Coins of the United States dollar were first minted in 1792. New coins have been produced annually since then and they make up a valuable aspect of the United States currency system. Today, circulating coins exist in denominations of 1¢ (i.e. 1 cent or $0.01), 5¢, 10¢, 25¢, 50¢, and $1.00. All US Coinage (including bullion, commemoratives and proof coins) is produced by the United States Mint. Regular circulation coins are then sold to Federal Reserve Banks which in turn are responsible for putting coins into circulation and withdrawing them as demanded by the country's economy.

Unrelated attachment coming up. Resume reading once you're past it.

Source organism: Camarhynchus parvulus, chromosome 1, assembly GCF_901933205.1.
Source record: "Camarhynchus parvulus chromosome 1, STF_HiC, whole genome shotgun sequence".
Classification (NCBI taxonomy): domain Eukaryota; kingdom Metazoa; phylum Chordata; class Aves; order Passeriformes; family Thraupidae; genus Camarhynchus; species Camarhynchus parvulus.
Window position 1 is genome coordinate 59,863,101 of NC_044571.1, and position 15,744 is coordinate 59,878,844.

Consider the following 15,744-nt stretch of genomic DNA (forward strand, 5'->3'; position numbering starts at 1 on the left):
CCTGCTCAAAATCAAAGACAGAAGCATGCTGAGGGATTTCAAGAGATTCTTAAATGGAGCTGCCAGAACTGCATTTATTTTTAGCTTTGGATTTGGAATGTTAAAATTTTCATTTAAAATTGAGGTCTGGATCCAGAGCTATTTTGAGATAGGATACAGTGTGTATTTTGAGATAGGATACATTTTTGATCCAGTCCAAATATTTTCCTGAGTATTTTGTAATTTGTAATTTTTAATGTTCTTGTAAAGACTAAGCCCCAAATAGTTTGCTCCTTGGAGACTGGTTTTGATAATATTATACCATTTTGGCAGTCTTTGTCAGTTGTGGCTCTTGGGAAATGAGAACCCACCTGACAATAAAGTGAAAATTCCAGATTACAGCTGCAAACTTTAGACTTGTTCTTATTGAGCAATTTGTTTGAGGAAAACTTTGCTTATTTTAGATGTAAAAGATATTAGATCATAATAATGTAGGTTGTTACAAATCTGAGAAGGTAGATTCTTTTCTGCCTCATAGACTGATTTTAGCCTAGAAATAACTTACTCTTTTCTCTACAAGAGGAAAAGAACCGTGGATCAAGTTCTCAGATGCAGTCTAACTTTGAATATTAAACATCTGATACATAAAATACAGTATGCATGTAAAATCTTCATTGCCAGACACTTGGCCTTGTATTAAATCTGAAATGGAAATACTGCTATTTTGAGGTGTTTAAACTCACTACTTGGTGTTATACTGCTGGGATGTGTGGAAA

The word dollar evolved from the German word thaler, the name given to the first large-sized European silver coin.The silver dollar was first authorized by Congress in 1792 via the Coinage Act of 1792. Weight and fineness of the dollar were specified at 416 grains and .8924 fine (89.24%). Though authorized in 1792, the first circulating dollar coind did not appear until 1794. There were, however, half-dime's minted and circulated in 1792. Although the exact number is not known, it is believed that between 2,000 and 3,500 specimens of the 1792 half-dime were produced. Cents and Half-Cents then appeared in 1793, with dollars, half-dollars and more half-dimes appearing in 1794.